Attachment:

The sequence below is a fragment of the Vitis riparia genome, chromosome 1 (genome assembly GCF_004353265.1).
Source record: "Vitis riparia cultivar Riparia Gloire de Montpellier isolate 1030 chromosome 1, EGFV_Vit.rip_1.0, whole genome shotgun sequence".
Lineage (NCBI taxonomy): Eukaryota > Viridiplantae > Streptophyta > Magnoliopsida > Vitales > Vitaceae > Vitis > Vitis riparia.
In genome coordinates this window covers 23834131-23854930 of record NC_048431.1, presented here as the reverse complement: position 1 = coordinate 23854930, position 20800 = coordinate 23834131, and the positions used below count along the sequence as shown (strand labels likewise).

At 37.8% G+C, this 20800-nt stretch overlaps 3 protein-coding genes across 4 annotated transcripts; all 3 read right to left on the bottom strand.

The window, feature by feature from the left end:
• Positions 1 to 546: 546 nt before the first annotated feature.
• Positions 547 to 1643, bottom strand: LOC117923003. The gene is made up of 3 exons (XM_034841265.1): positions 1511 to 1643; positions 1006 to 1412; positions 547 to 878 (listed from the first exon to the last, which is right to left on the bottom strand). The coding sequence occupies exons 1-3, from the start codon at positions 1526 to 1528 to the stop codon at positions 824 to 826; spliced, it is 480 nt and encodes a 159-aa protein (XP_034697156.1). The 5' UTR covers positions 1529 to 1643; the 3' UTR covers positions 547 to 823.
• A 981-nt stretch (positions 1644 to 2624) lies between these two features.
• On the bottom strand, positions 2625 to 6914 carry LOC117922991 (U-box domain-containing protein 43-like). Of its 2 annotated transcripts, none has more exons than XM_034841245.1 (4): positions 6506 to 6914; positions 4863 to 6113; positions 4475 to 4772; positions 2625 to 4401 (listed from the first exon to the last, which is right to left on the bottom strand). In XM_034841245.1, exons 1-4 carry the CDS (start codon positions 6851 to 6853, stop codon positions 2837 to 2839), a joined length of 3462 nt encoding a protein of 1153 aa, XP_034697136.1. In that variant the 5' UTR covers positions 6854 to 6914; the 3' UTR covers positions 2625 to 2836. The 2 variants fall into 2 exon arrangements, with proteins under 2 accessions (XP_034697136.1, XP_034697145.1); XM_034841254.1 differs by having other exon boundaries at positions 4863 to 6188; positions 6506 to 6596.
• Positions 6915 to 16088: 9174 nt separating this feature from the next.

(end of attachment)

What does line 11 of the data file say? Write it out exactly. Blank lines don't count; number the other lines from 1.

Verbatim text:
• Positions 6915 to 16088: 9174 nt separating this feature from the next.